Corky Siegel's Chamber Blues
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Upcoming Tour Dates
|Feb 08, 2014
||Stoughton Opera House
|Feb 15, 2014
||Elgin Community College Arts Center
Composer, pianist, harmonica virtuoso and singer/songwriter Corky Siegel has been bringing his critically acclaimed, blues-influenced music to worldwide audiences for three decades. His early years with the Siegel-Schwall Blues Band, his solo performances, and his groundbreaking blues-classical collaborations with conductor Seiji Ozawa are all a reflection of Corky's wide-ranging talent. His Alligator release, Corky Siegel's Chamber Blues,
integrates the delicate structure of and complex qualities of chamber music with the emotion and spontaneity of the blues.
Blending classical and blues was not a departure for Corky, but a continuation of his life's work. According to Corky, "It seems like my thirty years of writing and performing have just been preparation for Chamber Blues.
I have never done anything that has been so right for me before, creatively. It's like I've been working up to this since I started."
Renowned for his recordings in the late 1960s and early 1970s with the Siegel-Schwall Blues Band, Corky counted many famous musicians as his personal friends, including Muddy Waters, Howlin' Wolf and many others. Among them was Chicago Symphony Orchestra conductor Seiji Ozawa, who would often drop by Corky's gigs and stay the whole night. "Ozawa wanted my band to jam with his band, the Chicago Symphony Orchestra." Sure enough, the first jam took place in 1968, when Siegel-Schwall and the Chicago Symphony played William Russo's Three Pieces For Blues Band And Symphony Orchestra,
and it was a smash success.
After the successful performance with the Chicago Symphony, Siegel-Schwall Blues Band went on to perform with the New York Philharmonic in 1969. "You have to remember, " says Corky, "this was in the 1960s. We went on stage with long hair, amplifiers and vests without shirts. When the subscription audience who was there to see the symphony saw my band, they booed. But when we finished, the reaction was so strong that the president of the Symphony Association said it was the longest and most intense standing ovation he had ever heard in Lincoln Center."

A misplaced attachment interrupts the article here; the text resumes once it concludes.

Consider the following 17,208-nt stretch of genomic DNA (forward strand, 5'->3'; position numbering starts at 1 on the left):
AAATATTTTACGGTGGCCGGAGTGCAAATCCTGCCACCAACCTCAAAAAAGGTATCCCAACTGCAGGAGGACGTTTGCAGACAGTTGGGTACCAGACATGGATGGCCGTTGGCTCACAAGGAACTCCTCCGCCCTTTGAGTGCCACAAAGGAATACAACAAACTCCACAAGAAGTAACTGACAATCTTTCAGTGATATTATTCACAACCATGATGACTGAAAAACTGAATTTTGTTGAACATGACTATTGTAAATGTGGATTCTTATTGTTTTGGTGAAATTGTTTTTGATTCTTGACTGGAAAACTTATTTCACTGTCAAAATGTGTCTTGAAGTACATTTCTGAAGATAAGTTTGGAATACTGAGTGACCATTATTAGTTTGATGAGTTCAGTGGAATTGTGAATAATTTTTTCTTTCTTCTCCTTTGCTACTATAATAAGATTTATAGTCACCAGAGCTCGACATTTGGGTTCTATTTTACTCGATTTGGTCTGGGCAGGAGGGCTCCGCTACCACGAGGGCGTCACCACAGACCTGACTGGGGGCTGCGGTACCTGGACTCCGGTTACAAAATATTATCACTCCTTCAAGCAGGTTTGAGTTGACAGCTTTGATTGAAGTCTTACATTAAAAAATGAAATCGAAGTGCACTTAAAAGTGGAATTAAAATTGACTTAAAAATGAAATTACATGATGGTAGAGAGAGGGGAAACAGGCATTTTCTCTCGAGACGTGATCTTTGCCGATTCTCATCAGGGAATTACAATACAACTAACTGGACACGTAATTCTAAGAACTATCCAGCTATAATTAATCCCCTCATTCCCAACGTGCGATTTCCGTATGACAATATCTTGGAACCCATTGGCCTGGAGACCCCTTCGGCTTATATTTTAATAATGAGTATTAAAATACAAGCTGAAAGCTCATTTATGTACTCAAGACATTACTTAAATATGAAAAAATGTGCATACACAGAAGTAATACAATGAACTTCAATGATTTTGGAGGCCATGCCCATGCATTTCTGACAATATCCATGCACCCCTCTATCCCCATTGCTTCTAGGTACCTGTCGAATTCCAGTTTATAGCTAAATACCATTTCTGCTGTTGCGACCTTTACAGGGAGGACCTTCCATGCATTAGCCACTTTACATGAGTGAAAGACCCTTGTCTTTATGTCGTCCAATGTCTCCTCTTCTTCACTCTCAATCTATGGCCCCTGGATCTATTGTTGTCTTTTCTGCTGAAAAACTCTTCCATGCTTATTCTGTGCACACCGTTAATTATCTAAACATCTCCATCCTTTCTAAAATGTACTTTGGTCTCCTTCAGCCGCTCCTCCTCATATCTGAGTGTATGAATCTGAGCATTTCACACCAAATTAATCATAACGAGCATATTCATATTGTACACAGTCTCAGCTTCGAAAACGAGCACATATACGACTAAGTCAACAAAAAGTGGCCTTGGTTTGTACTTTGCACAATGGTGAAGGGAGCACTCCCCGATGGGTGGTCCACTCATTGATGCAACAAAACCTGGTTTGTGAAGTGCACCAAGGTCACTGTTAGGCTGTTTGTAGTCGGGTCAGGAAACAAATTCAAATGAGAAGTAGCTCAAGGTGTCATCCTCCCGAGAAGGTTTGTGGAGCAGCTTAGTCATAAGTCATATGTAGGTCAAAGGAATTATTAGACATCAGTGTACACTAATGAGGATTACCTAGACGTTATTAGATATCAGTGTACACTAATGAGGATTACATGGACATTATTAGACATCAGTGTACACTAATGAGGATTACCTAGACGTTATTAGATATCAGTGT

In 1971 the Deutsche Grammophon label recorded Three Pieces For Blues Band And Orchestra
with the San Francisco Symphony under conductor Seiji Ozawa. The album was released in 1973 and it quickly became a major seller. In 1976, Siegel recorded William Russo's Street Music with maestro Ozawa and the San Francisco Symphony. The album won the French government's Grand Prix du Disque when it was released in 1979. The album also received the Recording of Special Merit citation in Stereo Review
in 1979 and again in 1988 for the re-released compact disc.
Corky has written and performed works for many symphonies including the San Francisco Symphony and the National Symphony Orchestra. His music has been choreographed by four different international ballet companies and has been used for many national TV specials and documentaries including Carl Sagan's Cosmos,
the ABC television series Missing Persons,
and even the 1988 Olympic men's figure skating competition. He also accepted commissions to write experimental blues/classical material for such organizations as the City of San Francisco and Chicago's Grant Park Symphony.
It was Corky's association with the Grant Park Symphony in 1983 that first led to the creation of Chamber Blues.
"Suddenly I had this explosion of inspiration. I visualized an emotional classical blues blend that created a new form with the sweet wooden sound and intimacy of a string quartet. And then I was compelled to focus on the elements of blues and classical that complement each other."
Siegel and his string quartet with percussionist (and Ramsey Lewis alum) Frank Donaldson, challenge the conventional boundaries of both classical music and blues. Chamber Blues
has been described as a cross between Muddy Waters and Mozart "The whole concept of Chamber Blues
is not experimental," says Corky, "it's natural and palatable…it's neither classical nor blues--it's just music."